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High School Insider Q&A: Knoch's Jonathan Whalen

VALLEY NEWS DISPATCH - Knoch nose tackle Jonathan Whalen fights through a block during a practice at Knoch High School.
<div style='float:right;width:100%;' align='right'><em>VALLEY NEWS DISPATCH</em></div>Knoch nose tackle Jonathan Whalen fights through a block during a practice at Knoch High School.
Erica Hilliard | Valley News Dispatch - Knoch's football player Jonathan Whalen.
<div style='float:right;width:100%;' align='right'><em> Erica Hilliard  |  Valley News Dispatch</em></div>Knoch's football player Jonathan Whalen.

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Jonathan Whalen



5-11, 205


Top high school sports
By Paul Kogut
Thursday, Aug. 30, 2012, 12:37 a.m.

Despite being an undersized nose guard, Knoch's Jonathan Whalen helped lead the Knights to Heinz Field for the WPIAL Class AAA title game last year. Whalen earned all-conference first-team honors after clogging the middle and collecting 30 tackles, including four for a loss. He's undecided if he'll continue his football career in college but is looking forward to a successful senior season.

Q: Considering the Knights were WPIAL runners-up last year, do you think there's even more interest among the team's fans heading into this season — and more pressure to do well?

A: Last year was obviously a very special season. But any year, there's pressure to perform. Saxonburg is a really great football town. There are a lot of fathers who played who have sons playing now. Last year, we got a lot of exposure. But every year, the community rallies around us. Is there more pressure? We just go out and try to prepare for each week.

Q: Last year, you were a standout on the defensive line but didn't play offense. Will you be playing both ways this season?

A: I'm not starting on the offensive line, but I'll be worked in to give one of the two guards a rest. Both of those guys are starting both ways. It takes a couple of games to get into the swing of going both ways, but I'll be able to handle it. We condition well in camp.

Q: What's it like having your father, Frank Whalen, as Knoch's defensive coordinator?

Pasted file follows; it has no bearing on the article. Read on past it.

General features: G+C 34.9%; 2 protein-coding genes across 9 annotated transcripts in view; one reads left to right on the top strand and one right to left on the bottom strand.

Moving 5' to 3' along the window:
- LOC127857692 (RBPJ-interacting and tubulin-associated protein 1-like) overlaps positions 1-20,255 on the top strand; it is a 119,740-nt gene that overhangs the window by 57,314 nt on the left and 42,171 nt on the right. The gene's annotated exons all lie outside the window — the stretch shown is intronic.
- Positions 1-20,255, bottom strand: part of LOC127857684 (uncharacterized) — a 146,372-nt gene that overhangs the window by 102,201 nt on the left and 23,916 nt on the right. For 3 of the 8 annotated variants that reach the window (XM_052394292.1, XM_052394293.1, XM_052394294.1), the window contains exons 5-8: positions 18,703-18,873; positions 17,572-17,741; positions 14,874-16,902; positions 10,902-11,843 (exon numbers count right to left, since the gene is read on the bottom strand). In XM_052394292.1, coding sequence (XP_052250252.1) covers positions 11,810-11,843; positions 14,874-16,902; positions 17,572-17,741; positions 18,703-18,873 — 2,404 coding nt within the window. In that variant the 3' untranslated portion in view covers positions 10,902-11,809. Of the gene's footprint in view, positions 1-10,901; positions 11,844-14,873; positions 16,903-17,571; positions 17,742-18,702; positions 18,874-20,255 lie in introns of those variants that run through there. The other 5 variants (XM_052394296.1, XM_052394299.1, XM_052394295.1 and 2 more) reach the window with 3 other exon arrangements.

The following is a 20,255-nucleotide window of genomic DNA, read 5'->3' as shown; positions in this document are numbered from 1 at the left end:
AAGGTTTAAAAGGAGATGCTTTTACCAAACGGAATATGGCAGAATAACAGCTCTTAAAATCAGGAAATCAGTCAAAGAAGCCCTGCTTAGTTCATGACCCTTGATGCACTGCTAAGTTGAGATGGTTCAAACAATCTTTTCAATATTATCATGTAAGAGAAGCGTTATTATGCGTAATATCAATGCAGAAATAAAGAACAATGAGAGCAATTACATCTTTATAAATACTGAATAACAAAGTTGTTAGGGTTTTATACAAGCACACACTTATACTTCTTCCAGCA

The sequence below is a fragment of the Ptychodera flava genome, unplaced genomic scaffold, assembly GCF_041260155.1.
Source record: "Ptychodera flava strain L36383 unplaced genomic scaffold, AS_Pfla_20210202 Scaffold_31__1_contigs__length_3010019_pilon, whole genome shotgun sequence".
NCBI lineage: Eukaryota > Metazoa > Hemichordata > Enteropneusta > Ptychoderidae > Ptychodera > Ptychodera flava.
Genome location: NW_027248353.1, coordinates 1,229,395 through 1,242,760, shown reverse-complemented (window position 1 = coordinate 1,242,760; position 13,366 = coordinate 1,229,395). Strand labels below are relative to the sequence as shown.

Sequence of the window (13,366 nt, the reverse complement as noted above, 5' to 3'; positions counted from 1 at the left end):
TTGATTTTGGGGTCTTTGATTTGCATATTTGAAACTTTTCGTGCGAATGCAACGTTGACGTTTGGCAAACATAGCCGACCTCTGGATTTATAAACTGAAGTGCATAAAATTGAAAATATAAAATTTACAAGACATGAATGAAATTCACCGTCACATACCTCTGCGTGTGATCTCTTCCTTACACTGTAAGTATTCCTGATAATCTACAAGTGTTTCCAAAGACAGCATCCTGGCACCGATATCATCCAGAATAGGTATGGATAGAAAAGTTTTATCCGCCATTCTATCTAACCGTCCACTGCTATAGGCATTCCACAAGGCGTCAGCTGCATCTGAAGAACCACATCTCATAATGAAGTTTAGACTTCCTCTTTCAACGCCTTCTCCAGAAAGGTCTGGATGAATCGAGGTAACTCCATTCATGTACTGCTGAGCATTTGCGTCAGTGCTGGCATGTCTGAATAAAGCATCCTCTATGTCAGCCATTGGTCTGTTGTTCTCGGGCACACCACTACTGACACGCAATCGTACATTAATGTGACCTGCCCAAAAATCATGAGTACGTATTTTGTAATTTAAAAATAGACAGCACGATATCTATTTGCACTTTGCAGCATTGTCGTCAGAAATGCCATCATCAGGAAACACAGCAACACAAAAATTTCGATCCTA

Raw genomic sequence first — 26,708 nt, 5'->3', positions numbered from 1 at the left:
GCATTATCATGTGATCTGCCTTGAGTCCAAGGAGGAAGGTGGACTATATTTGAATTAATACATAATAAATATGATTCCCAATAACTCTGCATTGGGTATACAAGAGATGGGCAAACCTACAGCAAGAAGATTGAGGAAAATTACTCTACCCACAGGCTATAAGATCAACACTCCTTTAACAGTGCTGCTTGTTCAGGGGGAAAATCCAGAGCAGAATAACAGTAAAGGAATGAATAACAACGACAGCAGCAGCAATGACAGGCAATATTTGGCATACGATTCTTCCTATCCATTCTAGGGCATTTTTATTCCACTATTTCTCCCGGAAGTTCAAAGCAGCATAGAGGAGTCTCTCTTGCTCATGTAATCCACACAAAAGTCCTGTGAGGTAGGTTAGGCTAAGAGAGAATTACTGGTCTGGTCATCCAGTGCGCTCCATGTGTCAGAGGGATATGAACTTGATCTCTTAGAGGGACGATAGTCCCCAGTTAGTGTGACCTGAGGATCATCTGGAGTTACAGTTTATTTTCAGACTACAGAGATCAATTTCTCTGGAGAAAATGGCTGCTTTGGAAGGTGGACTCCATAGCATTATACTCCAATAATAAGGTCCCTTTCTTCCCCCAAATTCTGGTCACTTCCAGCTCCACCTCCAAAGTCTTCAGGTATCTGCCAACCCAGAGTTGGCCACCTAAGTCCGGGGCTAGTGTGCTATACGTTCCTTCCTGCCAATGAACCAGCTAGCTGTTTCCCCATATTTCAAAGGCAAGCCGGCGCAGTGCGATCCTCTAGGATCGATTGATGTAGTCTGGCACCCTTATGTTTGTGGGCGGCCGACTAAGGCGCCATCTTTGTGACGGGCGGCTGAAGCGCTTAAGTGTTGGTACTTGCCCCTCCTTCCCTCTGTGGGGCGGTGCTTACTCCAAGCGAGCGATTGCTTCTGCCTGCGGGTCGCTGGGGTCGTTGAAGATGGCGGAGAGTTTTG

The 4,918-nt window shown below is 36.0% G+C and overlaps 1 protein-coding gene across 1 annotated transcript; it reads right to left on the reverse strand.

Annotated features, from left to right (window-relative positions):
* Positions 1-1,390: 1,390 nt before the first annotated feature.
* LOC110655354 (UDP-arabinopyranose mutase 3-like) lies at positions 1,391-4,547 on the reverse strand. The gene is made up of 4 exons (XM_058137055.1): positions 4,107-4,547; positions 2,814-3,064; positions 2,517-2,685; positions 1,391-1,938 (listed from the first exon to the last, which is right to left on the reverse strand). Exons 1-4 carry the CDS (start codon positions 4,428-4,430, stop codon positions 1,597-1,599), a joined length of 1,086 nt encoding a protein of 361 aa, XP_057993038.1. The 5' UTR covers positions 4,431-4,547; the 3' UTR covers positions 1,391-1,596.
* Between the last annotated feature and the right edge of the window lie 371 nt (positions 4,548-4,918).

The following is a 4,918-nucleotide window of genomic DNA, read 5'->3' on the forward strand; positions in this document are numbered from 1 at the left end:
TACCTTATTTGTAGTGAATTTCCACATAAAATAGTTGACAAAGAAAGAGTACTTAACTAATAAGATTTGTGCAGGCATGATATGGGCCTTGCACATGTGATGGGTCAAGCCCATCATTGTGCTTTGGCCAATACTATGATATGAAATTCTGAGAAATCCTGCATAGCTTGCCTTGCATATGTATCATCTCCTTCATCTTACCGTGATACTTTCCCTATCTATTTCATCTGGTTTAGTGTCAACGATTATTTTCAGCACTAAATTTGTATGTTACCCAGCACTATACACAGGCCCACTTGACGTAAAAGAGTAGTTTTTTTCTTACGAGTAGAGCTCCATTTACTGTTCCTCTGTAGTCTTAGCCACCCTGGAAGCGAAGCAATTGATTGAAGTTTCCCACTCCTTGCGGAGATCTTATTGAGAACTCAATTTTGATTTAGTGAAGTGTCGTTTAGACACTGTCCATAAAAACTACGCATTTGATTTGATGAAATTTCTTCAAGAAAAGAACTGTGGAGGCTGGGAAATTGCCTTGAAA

A: I have a great relationship with my dad. We've spent a lot of time talking about games and techniques. I've watched a lot of film with him. But sometimes we just go out to eat or whatever. Sometimes, dads who coach give special treatment to their sons or are very hard. My dad hasn't done either. He's treated me like another person on the team.

Q: You're somewhat undersized for a Class AAA defensive lineman, being listed at 5-foot-11, 205 pounds on the roster. What attributes and skills help make you successful?

A: That would be my dream size (Whalen said he's actually 5-8, 180). At the college and pro level, it helps to be 6-6, 280 to be successful. In high school, I think it has a lot more to do with desire. When you're undersized, it has to do with quickness and strength. I can deal with being undersized.

Q: Outside of football, what other sports or hobbies are you interested in?

A: I don't play any other high school sports. I'm on the debate team. I love debate. And I'm on the chess team. Matt Miller, who also plays (football), and me started the chess team. And I love riding my mountain bike.

Q: What's the most memorable experience you've ever had outside of sports?

A: I have two adopted sisters from China (Abigail, 7, and Elisabeth, 5). When I was 10 or 11 years old, we went to China to get my oldest sister. I got to see some great landmarks. I was on the Great Wall of China and went to the Forbidden City in Beijing.

Q: What line of work do you hope to get into after school, and could you see yourself coaching like your father?

A: I would love to coach high school football at Knoch or wherever. As far as line of work, I've known since I was 5 years old that I wanted to be a fiction novel writer (Whalen scored a perfect 800 on the Critical Reading section of the SAT).

Paul Kogut is a staff writer for Trib Total Media. He can be reached at or 724-224-2696.

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